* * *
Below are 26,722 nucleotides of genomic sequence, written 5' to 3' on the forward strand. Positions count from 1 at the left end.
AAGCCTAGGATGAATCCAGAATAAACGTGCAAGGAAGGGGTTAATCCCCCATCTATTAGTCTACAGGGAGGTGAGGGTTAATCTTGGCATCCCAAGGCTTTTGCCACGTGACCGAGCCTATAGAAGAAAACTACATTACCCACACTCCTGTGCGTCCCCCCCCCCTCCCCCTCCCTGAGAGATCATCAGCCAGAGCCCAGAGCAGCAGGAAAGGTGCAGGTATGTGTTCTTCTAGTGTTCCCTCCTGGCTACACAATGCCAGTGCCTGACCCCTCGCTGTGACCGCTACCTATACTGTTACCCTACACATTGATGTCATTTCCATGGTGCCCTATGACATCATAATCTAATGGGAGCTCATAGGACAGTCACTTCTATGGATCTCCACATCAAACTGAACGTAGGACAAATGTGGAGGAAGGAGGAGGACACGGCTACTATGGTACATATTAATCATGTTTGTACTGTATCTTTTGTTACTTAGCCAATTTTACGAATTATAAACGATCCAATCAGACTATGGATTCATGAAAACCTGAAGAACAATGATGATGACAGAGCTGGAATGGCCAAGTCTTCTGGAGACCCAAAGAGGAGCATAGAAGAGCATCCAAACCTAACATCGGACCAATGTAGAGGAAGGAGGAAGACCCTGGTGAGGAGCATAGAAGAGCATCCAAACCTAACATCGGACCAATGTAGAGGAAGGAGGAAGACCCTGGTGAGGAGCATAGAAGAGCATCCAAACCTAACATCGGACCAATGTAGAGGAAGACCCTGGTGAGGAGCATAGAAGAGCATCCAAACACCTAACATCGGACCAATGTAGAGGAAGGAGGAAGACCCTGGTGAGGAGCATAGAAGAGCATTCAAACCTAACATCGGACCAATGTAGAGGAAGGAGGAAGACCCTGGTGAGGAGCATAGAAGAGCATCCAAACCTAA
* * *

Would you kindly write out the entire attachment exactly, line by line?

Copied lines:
Below are 26,722 nucleotides of genomic sequence, written 5' to 3' on the forward strand. Positions count from 1 at the left end.
AAGCCTAGGATGAATCCAGAATAAACGTGCAAGGAAGGGGTTAATCCCCCATCTATTAGTCTACAGGGAGGTGAGGGTTAATCTTGGCATCCCAAGGCTTTTGCCACGTGACCGAGCCTATAGAAGAAAACTACATTACCCACACTCCTGTGCGTCCCCCCCCCCTCCCCCTCCCTGAGAGATCATCAGCCAGAGCCCAGAGCAGCAGGAAAGGTGCAGGTATGTGTTCTTCTAGTGTTCCCTCCTGGCTACACAATGCCAGTGCCTGACCCCTCGCTGTGACCGCTACCTATACTGTTACCCTACACATTGATGTCATTTCCATGGTGCCCTATGACATCATAATCTAATGGGAGCTCATAGGACAGTCACTTCTATGGATCTCCACATCAAACTGAACGTAGGACAAATGTGGAGGAAGGAGGAGGACACGGCTACTATGGTACATATTAATCATGTTTGTACTGTATCTTTTGTTACTTAGCCAATTTTACGAATTATAAACGATCCAATCAGACTATGGATTCATGAAAACCTGAAGAACAATGATGATGACAGAGCTGGAATGGCCAAGTCTTCTGGAGACCCAAAGAGGAGCATAGAAGAGCATCCAAACCTAACATCGGACCAATGTAGAGGAAGGAGGAAGACCCTGGTGAGGAGCATAGAAGAGCATCCAAACCTAACATCGGACCAATGTAGAGGAAGGAGGAAGACCCTGGTGAGGAGCATAGAAGAGCATCCAAACCTAACATCGGACCAATGTAGAGGAAGACCCTGGTGAGGAGCATAGAAGAGCATCCAAACACCTAACATCGGACCAATGTAGAGGAAGGAGGAAGACCCTGGTGAGGAGCATAGAAGAGCATTCAAACCTAACATCGGACCAATGTAGAGGAAGGAGGAAGACCCTGGTGAGGAGCATAGAAGAGCATCCAAACCTAA